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Looking ahead: What’s next for small business?

Pandemic has accelerated workforce changes


Small firms and their employees have been disproportionately affected by the COVID-19 pandemic. (Jordan Feeg/Adobe Stock)

It’s an understatement to say that the coronavirus has caused the largest public health crisis in generations.

The speed at which this tiny organism — a 10th of a micron across — brought such upheaval will have lasting effects on the way people behave and plan for the future.

Early efforts to contain or limit the spread of the virus in the spring indeed made a difference, but the disease flared up and attempted to breach our defences yet again.

Even so, experience with this first and second rounds provided valuable lessons and have given us glimpses of what may lie ahead. COVID-19’s impact on the economy has been widespread, but also unequal.

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Effect on small business

Small firms and their employees have been disproportionately affected.

It is not surprising — small firms tend to be more labour than capital intensive and people in labour-focused activities will naturally be more exposed to the risk of pathogens.

How, or whether, these small firms bounce back will shape much of what the business landscape will look like in the future.

Turnover has always been a feature of the small business sector, with roughly 10 to 15 per cent of firms entering or leaving the marketplace every year.

This past year saw considerably more exits, particularly in sectors that had extended shutdowns such as hospitality, recreation and personal services, and those businesses overexposed to debt.

Small businesses seek changes to Ontario lockdown rules

Canada has lost more than 15 per cent of active employers in these sectors and nine percent in the economy as a whole as of August 2020. Their closures will, at least initially, leave gaps that will be filled by larger, more formulaic and better-capitalized competitors.

Some of the influence will come from the demand side — consumers altering their spending habits away from activities more prone to close human contact.

It’s hard to believe that sit-down restaurants, concert events and other high-touch activities will be able to operate the same way they had in the past.

Supply-side influences will also show up, with shortened and rejigged supply chains seeking efficiencies through scale and the removal of some intermediaries.

Online sales will be pushed to a permanently higher plane now that both customers and vendors have grown more used to them.

Entrepreneurial rebirth ahead

This isn’t necessarily all bad for small firms, though. Despite the deep cleanse, we will see a rebirth of entrepreneurial activity.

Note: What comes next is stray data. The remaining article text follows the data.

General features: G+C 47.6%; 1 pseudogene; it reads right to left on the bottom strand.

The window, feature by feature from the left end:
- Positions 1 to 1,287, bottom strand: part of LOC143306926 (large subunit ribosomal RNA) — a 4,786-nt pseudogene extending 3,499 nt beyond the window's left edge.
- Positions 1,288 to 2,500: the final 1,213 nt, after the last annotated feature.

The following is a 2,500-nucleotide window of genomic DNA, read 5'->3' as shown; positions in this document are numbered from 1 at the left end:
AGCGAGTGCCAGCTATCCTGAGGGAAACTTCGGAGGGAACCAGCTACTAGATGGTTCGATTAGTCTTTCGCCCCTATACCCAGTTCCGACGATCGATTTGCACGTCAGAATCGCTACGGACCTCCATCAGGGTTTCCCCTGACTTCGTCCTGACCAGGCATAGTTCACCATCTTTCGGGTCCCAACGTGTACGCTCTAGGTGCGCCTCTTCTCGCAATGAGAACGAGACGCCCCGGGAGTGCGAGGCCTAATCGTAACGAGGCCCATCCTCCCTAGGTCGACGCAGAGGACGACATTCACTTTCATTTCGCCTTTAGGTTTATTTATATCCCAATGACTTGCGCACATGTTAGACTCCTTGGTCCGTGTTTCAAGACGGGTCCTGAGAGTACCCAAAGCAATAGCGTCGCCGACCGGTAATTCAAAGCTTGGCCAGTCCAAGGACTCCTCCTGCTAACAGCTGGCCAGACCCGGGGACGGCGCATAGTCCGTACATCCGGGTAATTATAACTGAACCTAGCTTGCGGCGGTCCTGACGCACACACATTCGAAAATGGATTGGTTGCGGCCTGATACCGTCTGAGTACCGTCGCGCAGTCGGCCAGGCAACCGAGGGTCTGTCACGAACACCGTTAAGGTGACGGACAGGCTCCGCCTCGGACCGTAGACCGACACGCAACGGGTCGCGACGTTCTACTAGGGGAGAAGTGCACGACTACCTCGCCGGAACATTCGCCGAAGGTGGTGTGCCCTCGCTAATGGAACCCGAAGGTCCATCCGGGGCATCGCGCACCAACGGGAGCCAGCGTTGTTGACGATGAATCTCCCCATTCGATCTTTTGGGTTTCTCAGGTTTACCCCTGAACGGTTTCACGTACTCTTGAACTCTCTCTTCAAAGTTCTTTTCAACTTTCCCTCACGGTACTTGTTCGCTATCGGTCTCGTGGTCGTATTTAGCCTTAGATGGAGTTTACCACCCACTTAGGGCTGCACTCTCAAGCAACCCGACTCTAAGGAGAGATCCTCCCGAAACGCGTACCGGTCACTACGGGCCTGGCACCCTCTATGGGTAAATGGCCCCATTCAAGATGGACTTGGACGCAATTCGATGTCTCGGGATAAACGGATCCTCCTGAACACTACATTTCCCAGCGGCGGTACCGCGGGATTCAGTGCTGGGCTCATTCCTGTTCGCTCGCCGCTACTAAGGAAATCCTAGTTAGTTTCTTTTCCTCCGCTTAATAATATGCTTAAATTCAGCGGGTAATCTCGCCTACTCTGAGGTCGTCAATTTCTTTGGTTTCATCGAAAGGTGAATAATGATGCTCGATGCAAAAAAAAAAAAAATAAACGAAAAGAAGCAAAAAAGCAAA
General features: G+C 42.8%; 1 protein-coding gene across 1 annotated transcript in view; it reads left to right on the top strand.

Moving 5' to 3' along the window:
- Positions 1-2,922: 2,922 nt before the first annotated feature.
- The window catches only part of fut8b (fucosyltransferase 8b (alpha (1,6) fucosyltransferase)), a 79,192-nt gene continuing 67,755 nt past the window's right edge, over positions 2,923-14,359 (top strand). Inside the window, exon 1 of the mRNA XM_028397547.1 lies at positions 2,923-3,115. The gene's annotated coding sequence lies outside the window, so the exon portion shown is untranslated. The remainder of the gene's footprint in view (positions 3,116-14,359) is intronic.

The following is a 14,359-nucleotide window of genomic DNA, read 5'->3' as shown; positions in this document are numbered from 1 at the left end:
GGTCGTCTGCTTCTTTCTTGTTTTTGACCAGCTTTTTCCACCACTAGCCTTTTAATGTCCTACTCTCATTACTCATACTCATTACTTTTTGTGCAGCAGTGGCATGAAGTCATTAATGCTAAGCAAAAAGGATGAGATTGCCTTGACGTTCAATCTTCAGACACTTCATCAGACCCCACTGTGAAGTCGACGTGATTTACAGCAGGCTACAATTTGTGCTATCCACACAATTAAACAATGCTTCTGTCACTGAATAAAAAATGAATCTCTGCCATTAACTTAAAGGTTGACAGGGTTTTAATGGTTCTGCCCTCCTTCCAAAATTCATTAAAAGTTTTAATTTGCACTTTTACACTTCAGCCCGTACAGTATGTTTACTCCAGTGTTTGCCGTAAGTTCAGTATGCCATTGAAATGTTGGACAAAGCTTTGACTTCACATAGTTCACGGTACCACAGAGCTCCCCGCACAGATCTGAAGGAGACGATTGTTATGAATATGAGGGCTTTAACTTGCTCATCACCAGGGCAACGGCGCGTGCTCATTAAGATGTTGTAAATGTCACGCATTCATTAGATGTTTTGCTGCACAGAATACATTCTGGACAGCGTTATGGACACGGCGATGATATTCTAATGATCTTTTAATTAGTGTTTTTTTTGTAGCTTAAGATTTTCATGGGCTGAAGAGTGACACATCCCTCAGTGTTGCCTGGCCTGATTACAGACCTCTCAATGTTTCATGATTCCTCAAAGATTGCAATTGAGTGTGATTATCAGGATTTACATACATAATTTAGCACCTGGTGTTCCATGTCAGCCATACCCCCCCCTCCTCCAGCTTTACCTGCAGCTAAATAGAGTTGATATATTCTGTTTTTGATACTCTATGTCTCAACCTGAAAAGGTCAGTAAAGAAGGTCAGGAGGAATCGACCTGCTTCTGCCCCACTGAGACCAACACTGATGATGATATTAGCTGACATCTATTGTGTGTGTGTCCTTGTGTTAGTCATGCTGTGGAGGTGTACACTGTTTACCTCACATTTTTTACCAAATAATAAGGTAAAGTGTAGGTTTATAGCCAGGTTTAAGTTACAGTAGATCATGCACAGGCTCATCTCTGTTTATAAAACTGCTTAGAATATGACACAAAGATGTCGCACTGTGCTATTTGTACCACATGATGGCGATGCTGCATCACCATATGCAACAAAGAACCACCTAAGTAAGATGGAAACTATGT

Joseph Schumpeter’s “creative destruction” concept of business innovation will pick up momentum when consumers tire of limited choices or they yearn nostalgically for purchase experiences of the past.

Some will grow bored with cookie-cutter shopping formats and seek out more experiential opportunities. Younger consumers and entrepreneurs will probably lead this trend.

There will be a great deal of talent who, by no fault of their own, could not push their businesses through the COVID-19 crisis.

The hope is that some of that talent can be reapplied to new ventures — their skills and experience would be too valuable to lose. If the work-from-home trend sticks, the implications for administrative staffing, downtown property use, urban planning and transportation could be profound.

Navigating business relief during a pandemic – and beyond

More broadly, the role of government is becoming more hotly debated.

The federal, provincial and municipal governments committed hundreds of billions of dollars to prop up personal incomes, business payrolls and corporate credit during the crisis — all of it borrowed from the future.

The bill will indeed be steep and managing it will alter the path of government spending and likely intergovernmental relations well into the future.

It will be important that human capital is treated appropriately.

Getting people and businesses weaned off the emergency relief benefit and wage subsidy, and encouraging workers to resume paid employment, will be the most important next steps in the recovery — not just to preserve their work skills but also to help them earn enough to help pay the bill.

Work incentives, therefore, will matter a lot. Canadian immigration and child-care policies have proved effective in the past at helping get people into the workforce.

More serious efforts will be needed to retrain people in mid-career and to discourage others from retiring early. Expect vigorous policy debates on these subjects soon.

One cannot ever be certain of the future, but judging from past events, adjustments and improvements will happen faster and more broadly than most people expect.

It will be the entrepreneurially minded who will lead the way. The changes we will see in the medium-term will likely be the ones we would have seen eventually.

While we weren’t looking, the novel coronavirus stealthily sped up the clock.

Ted Mallett is the former vice-president and chief economist of the Canadian Federation of Independent Business (CFIB) in Toronto.